Wednesday, March 13, 2013

Zero Tolerance and the Upside-Down Rules of Violence in Schools

Much has been made of the craziness of "zero tolerance" policies recently in light of a story about a student who bit a pop-tart into the shape of a gun. Gun-rights advocates have been having a field day with this, which may compete for Dumbest Decision By a School District this year.

But there's a deeper reality behind the way schools have set up rules about violence, bullying, and the use or threat of force in schools. "Zero tolerance" is easy to make fun of, with good reason: it is very likely counterproductive. But there is a deeper, underlying set of "rules of engagement" shared by many schools, whether written or not. And these rules are teaching some very bizarre lessons.

Consider this story, posted by a substitute teacher who happens to be a martial arts instructor (and therefore, well versed in the controlled use of force) to a group of martial artists:
Junior High Student KICKED AT ME (Substitute teacher)
Let's just say, everyone is OK, except potentially the future of my clearance to work with children.
This kid was supposed to be working on math, in his seat. Instead, he was closing the period with three VERY CLOSE spin kicks to a seated student's face. 
Helping another student, I told him to stop and rose, closed my distance to create space between them (no idea of how serious either was). Once there, he lifted his hand and said "Do you want to spar?" {Yes, insert groans now} 
Declining, I had my left hand out to "ward off" and as I turned toward him, the weasel did another spin kick AT ME. I was out of range, but as we all know, even a badly done kick still can hurt like %$#@! No contact, but avoided the kick rather than BLOCK. 
I extended my right hand to press/direct him away from the other seated students (for the safety of all) and maneuvered behind him to an Aikido-like position. Right hand hovering near elbow, left hand on his left shoulder, middle finger behind clavicle- I was in an "I AM HERE" grounding/control position and in a direct and slightly elevated voice said "You need to STOP", "You need to SIT","Do you UNDERSTAND?"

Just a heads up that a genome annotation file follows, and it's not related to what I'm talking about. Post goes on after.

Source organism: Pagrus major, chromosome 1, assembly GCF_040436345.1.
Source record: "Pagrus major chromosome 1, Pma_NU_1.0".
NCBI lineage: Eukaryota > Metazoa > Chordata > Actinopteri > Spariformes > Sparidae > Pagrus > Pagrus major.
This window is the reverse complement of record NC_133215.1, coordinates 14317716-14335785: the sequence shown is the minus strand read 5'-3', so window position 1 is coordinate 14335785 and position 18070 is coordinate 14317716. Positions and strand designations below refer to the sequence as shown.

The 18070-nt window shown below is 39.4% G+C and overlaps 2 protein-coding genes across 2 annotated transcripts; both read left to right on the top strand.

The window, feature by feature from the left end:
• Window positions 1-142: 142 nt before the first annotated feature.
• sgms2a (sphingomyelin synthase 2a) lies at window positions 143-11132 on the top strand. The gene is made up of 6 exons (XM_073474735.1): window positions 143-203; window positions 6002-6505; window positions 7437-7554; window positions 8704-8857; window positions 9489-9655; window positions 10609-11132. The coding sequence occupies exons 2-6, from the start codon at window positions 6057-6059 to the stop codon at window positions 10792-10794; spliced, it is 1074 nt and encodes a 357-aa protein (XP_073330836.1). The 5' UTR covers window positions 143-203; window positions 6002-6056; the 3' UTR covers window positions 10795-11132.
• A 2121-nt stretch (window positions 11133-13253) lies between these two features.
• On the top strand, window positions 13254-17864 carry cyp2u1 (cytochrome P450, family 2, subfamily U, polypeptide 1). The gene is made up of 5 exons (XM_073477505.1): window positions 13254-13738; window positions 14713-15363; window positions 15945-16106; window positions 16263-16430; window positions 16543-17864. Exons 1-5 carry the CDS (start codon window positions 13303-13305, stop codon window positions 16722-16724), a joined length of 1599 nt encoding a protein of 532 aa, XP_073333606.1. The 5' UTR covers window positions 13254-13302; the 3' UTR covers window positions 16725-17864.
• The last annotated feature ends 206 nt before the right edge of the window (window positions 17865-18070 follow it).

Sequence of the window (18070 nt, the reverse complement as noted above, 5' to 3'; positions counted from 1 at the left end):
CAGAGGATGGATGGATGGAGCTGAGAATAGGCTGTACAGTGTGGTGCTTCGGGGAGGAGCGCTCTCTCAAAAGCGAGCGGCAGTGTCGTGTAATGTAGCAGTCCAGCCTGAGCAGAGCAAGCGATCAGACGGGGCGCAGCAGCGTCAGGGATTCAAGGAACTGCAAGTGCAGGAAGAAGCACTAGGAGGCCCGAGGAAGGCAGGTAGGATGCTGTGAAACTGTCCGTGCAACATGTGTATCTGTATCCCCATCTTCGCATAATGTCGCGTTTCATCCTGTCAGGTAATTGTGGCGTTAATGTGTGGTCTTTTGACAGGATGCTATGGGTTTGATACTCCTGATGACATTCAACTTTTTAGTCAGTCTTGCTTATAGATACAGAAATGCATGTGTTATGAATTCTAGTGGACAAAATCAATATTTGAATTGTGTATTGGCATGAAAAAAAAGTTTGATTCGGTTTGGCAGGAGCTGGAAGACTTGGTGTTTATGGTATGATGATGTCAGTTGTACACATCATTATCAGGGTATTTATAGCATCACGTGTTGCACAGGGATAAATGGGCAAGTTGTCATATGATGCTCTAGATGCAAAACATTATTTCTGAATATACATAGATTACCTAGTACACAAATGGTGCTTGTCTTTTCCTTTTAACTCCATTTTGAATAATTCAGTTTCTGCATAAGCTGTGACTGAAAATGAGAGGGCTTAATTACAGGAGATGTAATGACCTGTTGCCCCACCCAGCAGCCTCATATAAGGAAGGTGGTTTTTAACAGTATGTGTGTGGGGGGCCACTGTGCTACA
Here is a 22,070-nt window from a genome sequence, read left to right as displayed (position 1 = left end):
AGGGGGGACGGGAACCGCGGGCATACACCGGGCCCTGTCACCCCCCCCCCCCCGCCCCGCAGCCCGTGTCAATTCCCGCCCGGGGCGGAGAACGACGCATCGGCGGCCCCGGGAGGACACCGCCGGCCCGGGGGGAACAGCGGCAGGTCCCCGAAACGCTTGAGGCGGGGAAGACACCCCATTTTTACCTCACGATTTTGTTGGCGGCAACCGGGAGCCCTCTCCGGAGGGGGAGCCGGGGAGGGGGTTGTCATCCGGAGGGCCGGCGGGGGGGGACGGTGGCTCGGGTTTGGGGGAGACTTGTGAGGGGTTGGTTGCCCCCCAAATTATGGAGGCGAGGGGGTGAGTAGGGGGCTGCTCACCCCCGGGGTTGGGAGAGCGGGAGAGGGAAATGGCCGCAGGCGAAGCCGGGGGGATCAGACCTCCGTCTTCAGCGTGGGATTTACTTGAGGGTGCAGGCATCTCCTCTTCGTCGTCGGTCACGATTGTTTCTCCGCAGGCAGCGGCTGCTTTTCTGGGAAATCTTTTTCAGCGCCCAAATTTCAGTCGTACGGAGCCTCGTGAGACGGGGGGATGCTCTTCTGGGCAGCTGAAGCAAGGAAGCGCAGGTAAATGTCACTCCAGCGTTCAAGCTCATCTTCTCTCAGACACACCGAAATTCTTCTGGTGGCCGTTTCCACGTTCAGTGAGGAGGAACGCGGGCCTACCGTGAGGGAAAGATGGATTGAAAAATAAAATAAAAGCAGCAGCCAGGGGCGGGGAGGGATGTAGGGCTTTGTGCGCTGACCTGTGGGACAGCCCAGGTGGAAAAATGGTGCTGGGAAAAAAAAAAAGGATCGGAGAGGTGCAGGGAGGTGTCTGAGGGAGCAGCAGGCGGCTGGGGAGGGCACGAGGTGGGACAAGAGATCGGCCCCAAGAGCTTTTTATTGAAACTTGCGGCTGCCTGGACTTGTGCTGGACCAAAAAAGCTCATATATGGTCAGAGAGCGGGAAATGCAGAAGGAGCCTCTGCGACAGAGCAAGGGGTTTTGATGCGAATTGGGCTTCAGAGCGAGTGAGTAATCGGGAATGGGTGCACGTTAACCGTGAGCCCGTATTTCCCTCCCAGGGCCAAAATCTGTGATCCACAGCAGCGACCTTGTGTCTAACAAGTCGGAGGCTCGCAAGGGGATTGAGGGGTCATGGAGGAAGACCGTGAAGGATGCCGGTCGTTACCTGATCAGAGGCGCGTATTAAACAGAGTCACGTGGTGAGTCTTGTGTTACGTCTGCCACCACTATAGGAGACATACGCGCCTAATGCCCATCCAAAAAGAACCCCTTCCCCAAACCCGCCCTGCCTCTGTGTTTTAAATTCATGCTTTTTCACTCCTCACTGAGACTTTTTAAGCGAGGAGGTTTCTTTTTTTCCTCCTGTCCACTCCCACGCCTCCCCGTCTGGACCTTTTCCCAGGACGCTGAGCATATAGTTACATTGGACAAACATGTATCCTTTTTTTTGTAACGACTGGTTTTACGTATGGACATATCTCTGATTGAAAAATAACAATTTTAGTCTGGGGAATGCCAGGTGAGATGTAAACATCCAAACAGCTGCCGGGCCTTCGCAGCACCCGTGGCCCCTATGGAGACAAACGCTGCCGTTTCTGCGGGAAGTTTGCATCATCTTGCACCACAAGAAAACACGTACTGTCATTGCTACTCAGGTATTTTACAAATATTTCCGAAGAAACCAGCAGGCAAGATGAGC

Of course, I had cut my fingernails at the beginning of the day, to accommodate the later guitar class. The "poor innocent baby" felt the scratch of my fingernail and reported "my attack" to the principal. As there was no high risk attack or equal force defense, I had planned upon reporting the incident myself during the third period prep, but instead was called in, provided my statement and dismissed for the day and removed from the sub list for that district. Later that morning, as I was typing my own statement, a sheriff's deputy came to interview me. I demonstrated the position upon him, and although underwhelmed himself, he could not verbally tell me how ridiculous this was, because he had not interviewed all the parties and witnesses. 
This fellow tried to do his best under very trying circumstances - a kid who would not behave in class or respect his authority, and who was endangering (not to mention distracting) others in the class. For those non-martial artists (that's most of you) among my readership, this fellow's detailed description of the physical steps he took is imminently reasonable, and he showed remarkable restraint. For which he was punished by the school district.

Here's the rub: what he did was technically correct and ethically proper, but totally wrong under the rules of engagement of the school. What he should have done is something almost no one would think of: take the kick.

Why allow yourself to get hit? Because the underlying rules of engagement in schools are simple: whoever gets caught hitting (kicking/etc.) loses. Whoever is the victim of the strike wins. This is particularly true if the interaction is teacher/student; a teacher who lays a hand on a student is asking for trouble.

School administrators apparently think that these rules will deter fights, bullying, etc. Instead, they have created a loophole that bullies and jerks (like the kid mentioned in this story) exploit ruthlessly. There are numerous stories of kids being suspended for defending themselves, when everyone around (including the teachers) knows who really initiated the fight. There are other stories of fights started by bullies in which both bully and victim are punished equally.

Essentially, what schools are saying is: you are not allowed to defend yourself. If someone wants to hit you, let them - let us (the authorities) handle it from there. This gives bullies, masters of going right up to the line and not getting caught, all kinds of opportunities to induce fear and get other kids in trouble.

This is an upside-down, looking glass world that teaches bullies to be sneaky and everyone else to be victims. It's time to get chuck these rules of engagement and develop a more realistic and reasonable approach to dealing with bullies and fighting in schools.

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